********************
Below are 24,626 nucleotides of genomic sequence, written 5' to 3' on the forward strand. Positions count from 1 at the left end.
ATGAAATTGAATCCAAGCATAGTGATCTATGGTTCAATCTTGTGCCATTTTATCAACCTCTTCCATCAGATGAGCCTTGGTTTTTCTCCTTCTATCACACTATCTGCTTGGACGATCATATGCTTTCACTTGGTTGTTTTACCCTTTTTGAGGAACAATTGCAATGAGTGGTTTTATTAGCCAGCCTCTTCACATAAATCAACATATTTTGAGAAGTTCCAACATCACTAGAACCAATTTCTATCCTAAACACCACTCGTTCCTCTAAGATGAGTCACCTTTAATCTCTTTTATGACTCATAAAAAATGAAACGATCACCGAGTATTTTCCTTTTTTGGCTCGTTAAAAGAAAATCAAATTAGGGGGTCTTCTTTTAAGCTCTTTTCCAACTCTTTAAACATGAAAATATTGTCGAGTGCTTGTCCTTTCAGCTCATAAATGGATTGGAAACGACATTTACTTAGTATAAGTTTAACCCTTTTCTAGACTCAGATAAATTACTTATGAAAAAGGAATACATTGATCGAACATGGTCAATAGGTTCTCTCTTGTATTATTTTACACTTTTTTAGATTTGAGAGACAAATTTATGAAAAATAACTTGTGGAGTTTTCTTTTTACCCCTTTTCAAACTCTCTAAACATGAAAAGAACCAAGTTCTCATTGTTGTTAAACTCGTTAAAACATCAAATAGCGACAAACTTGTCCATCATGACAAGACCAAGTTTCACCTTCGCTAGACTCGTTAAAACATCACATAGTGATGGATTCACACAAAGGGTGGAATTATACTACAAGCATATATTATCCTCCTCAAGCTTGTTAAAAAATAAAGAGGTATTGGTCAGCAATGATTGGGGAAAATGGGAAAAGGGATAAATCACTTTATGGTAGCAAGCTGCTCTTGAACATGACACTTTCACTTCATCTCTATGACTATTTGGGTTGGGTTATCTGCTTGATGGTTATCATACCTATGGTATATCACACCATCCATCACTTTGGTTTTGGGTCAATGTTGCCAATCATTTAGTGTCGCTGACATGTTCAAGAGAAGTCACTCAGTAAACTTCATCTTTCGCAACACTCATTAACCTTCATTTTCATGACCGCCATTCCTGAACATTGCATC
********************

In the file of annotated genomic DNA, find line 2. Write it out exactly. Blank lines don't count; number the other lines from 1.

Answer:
ATGAAATTGAATCCAAGCATAGTGATCTATGGTTCAATCTTGTGCCATTTTATCAACCTCTTCCATCAGATGAGCCTTGGTTTTTCTCCTTCTATCACACTATCTGCTTGGACGATCATATGCTTTCACTTGGTTGTTTTACCCTTTTTGAGGAACAATTGCAATGAGTGGTTTTATTAGCCAGCCTCTTCACATAAATCAACATATTTTGAGAAGTTCCAACATCACTAGAACCAATTTCTATCCTAAACACCACTCGTTCCTCTAAGATGAGTCACCTTTAATCTCTTTTATGACTCATAAAAAATGAAACGATCACCGAGTATTTTCCTTTTTTGGCTCGTTAAAAGAAAATCAAATTAGGGGGTCTTCTTTTAAGCTCTTTTCCAACTCTTTAAACATGAAAATATTGTCGAGTGCTTGTCCTTTCAGCTCATAAATGGATTGGAAACGACATTTACTTAGTATAAGTTTAACCCTTTTCTAGACTCAGATAAATTACTTATGAAAAAGGAATACATTGATCGAACATGGTCAATAGGTTCTCTCTTGTATTATTTTACACTTTTTTAGATTTGAGAGACAAATTTATGAAAAATAACTTGTGGAGTTTTCTTTTTACCCCTTTTCAAACTCTCTAAACATGAAAAGAACCAAGTTCTCATTGTTGTTAAACTCGTTAAAACATCAAATAGCGACAAACTTGTCCATCATGACAAGACCAAGTTTCACCTTCGCTAGACTCGTTAAAACATCACATAGTGATGGATTCACACAAAGGGTGGAATTATACTACAAGCATATATTATCCTCCTCAAGCTTGTTAAAAAATAAAGAGGTATTGGTCAGCAATGATTGGGGAAAATGGGAAAAGGGATAAATCACTTTATGGTAGCAAGCTGCTCTTGAACATGACACTTTCACTTCATCTCTATGACTATTTGGGTTGGGTTATCTGCTTGATGGTTATCATACCTATGGTATATCACACCATCCATCACTTTGGTTTTGGGTCAATGTTGCCAATCATTTAGTGTCGCTGACATGTTCAAGAGAAGTCACTCAGTAAACTTCATCTTTCGCAACACTCATTAACCTTCATTTTCATGACCGCCATTCCTGAACATTGCATC